Second Misdemeanor DUI Offense

If you are found to be drunk driving at a DUI checkpoint, you will be charged with a DUI offense. If your record indicates that you have one prior conviction for a DUI offense, the charges brought against you will be of a second misdemeanor offense. The penalties, in this case, will be steeper compared to those of a first time offender. A conviction for this offense may result in the following penalties:

  • Informal or summary probation lasting between three and five years
  • County jail sentence lasting between ninety-six hours to a year
  • Payment of cash fines ranging between $390 and $1,000
  • Attending and completing a DUI school program for either eighteen or thirty months
  • A mandatory order to install your vehicle with an ignition interlock device for a year, and you are allowed to drive. Alternatively, the Department of Motor vehicles can suspend your license for not less than two years. When this happens, a defendant can apply to get a restricted driver’s license after one year of the suspension.

Third Misdemeanor DUI Offense

As discussed before, field officers at a DUI checkpoint can arrest a drunk driving suspect if discovered at the checkpoint. If one is arrested for this offense and has two prior DUI convictions, the charges brought against them will be of a third-time offender. The penalties, in this case, are also steeper than for a second-time offender. If charged and convicted of a third time DUI offense, a defendant will face the following penalties:

  • Informal probation lasting between three and five years
  • County jail sentence lasting between 120 days to one year
  • Cash fines ranging between $390 and $1,000
  • Attending and completing a DUI school program as appointed by the court for thirty months
  • A mandatory order to install an ignition interlock device for two years and be able to drive. Alternatively, the department of motor vehicles will suspend your license for not less than three years. However, after eighteen months, a person can apply to get a restricted driver’s license

Fourth Felony DUI Offense

If one is arrested at a checkpoint for drunk driving and has three previous convictions, the fourth offense is an automatic felony. Aggravating factors don’t need to be present for the violation to be a felony, but the mere fact that it is a fourth offense makes it a felony. If a motorist is charged with a fourth time DUI offense, he or she will face the following felony penalties that are steeper than misdemeanor penalties:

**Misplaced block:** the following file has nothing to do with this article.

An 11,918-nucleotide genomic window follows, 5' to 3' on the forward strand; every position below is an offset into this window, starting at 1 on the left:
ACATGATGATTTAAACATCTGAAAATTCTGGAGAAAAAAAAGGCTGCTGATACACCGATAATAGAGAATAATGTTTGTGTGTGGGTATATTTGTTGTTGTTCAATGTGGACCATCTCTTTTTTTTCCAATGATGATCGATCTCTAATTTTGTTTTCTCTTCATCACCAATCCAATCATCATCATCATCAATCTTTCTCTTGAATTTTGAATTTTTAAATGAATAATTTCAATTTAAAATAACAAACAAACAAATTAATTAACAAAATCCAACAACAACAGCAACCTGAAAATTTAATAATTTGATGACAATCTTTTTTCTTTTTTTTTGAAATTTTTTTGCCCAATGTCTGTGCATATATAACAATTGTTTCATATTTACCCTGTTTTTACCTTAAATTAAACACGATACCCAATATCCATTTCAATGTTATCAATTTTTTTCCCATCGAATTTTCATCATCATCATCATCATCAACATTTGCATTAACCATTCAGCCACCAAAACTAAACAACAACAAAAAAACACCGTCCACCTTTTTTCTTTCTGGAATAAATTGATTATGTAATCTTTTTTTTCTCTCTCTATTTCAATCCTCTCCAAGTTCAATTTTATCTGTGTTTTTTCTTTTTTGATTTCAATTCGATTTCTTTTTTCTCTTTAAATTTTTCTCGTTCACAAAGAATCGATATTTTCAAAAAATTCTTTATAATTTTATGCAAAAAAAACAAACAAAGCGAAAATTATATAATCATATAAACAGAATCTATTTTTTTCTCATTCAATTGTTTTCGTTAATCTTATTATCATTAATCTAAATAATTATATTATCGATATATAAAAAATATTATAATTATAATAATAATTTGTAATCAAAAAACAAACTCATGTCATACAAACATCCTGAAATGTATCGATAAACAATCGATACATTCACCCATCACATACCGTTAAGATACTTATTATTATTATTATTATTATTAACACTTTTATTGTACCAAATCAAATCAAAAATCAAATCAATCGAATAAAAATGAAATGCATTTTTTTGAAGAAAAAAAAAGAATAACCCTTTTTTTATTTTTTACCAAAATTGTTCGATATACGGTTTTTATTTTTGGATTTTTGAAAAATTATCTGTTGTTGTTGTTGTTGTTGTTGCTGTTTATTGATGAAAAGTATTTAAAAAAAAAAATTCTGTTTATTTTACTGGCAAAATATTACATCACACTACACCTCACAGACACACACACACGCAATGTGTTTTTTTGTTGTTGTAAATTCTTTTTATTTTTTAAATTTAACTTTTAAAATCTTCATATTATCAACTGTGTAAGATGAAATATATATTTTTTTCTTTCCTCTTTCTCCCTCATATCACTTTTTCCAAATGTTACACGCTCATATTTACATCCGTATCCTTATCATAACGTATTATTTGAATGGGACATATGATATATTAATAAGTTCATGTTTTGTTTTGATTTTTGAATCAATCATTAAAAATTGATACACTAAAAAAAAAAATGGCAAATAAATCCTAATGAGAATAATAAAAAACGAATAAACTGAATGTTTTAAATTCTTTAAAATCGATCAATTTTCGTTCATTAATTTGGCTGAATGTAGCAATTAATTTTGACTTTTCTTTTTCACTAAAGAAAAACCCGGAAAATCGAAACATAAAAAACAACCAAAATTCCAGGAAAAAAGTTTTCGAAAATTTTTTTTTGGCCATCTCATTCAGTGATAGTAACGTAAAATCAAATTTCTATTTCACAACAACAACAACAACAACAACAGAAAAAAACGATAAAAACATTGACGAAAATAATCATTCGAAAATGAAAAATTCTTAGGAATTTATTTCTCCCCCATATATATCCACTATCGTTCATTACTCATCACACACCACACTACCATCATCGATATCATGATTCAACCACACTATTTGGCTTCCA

• State imprisonment for sixteen or twenty-four or thirty-six months
  • Cash fines ranging between $390 and $1,000
  • A mandatory order to install an ignition interlock device for a year or get your driver’s license suspended for four years

Driving with a Suspended License VEH 14601

Typically, at a DUI checkpoint, a field officer will ask the motorist to display their registration and driver’s license. Under VEH 14601, it is an offense to drive with a revoked or suspended driver’s license. A person found driving under these circumstances will face misdemeanor charges on VEH 14601 violations. The penalties for this offense, however, depend on the reasons the license was suspended.

The penalties for this offense are equally harsh just as for DUI offenses. For instance, if your license was suspended or revoked due to reckless driving or drug addiction, the penalties can be severe. You are likely to be jailed for a minimum of five days and a maximum of six months in county jail. This sentence is in addition to a cash fine of between $300 and $1,000.

If your license was revoked due to a DUI offense and you are found driving, you risk county jail time of ten days in the minimum and six months to the maximum. The jail term is also in addition to a cash fine ranging between $300 and $1,000 and a mandatory IID installation.

Finding an Orange County Criminal Lawyer Near Me

DUI checkpoints are legally allowed in California, and the arrests after that are also legal. Most offenses motorists are arrested for are misdemeanors and, if successfully prosecuted, can result in steep penalties. Hiring a DUI defense lawyer can help you fight the charges that may come as a result of a DUI checkpoint. Your lawyer can challenge various issues around the checkpoint operations as well as apply suitable defense strategies in fighting the charges for you. At Darwish Law in Santa Ana, Orange County, we are experienced and passionate in designing your defense. Call us at 714-887-4810, and allow us to fight for you.